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(To translate that into English, just use this leet-speak translator 🙂 )
In other words, you need to remember that not everyone speaks your language. For example, you’re the marketing guy – you know what SEO is, you know what the Panda update was, you know what Twitter Lists are, and SMM, and so on. But the developer has no idea what you are talking about. On the other hand, HE knows what object-oriented means, he knows what’s the difference between Lean and Kanban, and he can code with pearls on a train, or Rubies on Rails or something like that.
Everyone has their own acronyms, and their own areas of specialization where they talk what sounds like nonsense to others who don’t share the same interest. This goes for everything by the way – I listened to my wife talk to her friends about McDreamy and McSteamy for 10 minutes before I realized they weren’t talking about new hamburger meals.
So why bring this up?
Because meetings are for everybody. And that means that when you write down tasks, or decisions, or minutes, you have to be clear – not just your brand of clear, but clear for everybody.
I remember sitting down to a meeting, where we spent a few hours discussing various parts of a website, and what needs to be changed, and improved, and price plans and so on. When I got the meeting minutes it looked more or less like this:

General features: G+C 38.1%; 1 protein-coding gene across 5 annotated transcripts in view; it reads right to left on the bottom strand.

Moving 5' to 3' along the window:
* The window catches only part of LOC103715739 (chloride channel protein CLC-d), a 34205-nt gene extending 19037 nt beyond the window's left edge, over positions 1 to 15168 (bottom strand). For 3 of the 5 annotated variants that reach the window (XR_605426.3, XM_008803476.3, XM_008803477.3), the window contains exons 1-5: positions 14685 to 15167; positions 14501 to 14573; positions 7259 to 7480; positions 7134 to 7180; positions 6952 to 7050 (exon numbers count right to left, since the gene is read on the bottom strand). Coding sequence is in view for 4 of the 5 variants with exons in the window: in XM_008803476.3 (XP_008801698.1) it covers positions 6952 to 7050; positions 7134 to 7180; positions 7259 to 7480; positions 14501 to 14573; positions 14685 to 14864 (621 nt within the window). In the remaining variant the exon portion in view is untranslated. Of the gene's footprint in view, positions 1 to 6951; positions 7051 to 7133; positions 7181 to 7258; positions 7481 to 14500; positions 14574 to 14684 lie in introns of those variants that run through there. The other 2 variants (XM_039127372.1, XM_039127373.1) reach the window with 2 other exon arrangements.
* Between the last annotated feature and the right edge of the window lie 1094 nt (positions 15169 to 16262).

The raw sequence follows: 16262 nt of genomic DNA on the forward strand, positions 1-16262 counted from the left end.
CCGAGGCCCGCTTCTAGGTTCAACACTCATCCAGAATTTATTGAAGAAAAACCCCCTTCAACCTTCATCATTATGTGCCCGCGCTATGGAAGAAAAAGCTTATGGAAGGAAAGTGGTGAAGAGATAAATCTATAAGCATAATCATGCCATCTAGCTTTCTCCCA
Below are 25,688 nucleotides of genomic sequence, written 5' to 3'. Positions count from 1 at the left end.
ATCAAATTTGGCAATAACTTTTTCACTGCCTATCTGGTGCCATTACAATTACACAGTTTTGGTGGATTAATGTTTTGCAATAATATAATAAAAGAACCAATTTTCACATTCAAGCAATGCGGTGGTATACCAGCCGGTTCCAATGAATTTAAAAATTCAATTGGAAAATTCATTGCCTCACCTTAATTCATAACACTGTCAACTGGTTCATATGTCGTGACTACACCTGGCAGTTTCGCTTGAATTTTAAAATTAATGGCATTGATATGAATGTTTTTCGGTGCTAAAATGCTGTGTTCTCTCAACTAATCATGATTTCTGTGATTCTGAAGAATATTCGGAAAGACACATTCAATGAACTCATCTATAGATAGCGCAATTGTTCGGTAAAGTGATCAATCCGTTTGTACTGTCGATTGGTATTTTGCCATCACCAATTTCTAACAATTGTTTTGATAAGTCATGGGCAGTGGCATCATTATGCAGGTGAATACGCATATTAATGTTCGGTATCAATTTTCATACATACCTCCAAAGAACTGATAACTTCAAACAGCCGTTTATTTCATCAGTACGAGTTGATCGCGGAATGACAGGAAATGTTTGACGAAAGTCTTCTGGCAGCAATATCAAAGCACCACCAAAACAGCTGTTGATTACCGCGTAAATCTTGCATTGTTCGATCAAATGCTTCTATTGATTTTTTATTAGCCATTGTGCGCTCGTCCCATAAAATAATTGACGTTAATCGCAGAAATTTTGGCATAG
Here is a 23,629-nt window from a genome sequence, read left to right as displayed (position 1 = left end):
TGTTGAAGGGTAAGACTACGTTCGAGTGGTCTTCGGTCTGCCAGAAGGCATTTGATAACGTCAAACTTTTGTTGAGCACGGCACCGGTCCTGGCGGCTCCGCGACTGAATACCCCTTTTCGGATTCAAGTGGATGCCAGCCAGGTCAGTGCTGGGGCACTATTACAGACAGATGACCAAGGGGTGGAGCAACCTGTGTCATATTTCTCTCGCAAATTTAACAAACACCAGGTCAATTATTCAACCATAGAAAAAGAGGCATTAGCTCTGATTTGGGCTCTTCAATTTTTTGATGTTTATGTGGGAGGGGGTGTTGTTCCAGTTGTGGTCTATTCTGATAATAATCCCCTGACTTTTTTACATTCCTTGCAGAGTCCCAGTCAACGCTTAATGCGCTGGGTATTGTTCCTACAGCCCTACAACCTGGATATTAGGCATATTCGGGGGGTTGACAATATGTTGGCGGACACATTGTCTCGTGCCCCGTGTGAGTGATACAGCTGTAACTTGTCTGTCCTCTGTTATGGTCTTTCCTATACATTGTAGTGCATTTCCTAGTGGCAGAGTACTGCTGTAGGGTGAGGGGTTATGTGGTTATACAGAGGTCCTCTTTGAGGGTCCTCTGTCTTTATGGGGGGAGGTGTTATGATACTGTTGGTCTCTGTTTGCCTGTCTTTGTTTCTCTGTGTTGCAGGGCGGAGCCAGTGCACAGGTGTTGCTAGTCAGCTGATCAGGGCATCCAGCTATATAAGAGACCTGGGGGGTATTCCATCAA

- Homepage – Nds redo. Color, black? Red done. Button needs to go. Where?
- Apps – Is SEO ready? Tsk: Send to Stan, cc all.
- Pricing – Pstpnd. Nd 2 see comp. List?
Now, I don’t mind which tool you use to manage your meetings. This company doesn’t use MeetingKing (yet), so the minutes were written down in Word and sent manually via email. I DO mind getting meeting minutes from an important meeting that I have to work hard at figuring out just what is going on. The color should be black? The red part of the website is ‘done’? Was there a red part of the website? And what button are we talking about? I remember at least three, each with a different function.
Meeting minutes are there to clarify what was discussed in the meeting, detail tasks and decisions, in a way that everyone – no matter what their job is, or even if they were at the meeting or not – can understand them.
So next time you write your meeting minutes? Be clear. If you HAVE to use semi-professional jargon, give a short explanation of what you are talking about to avoid confusion.
For a classic example, by the way, try every marketing meeting ever, where PR is used for both Press Release and Public Relations (No, they aren’t the same at all).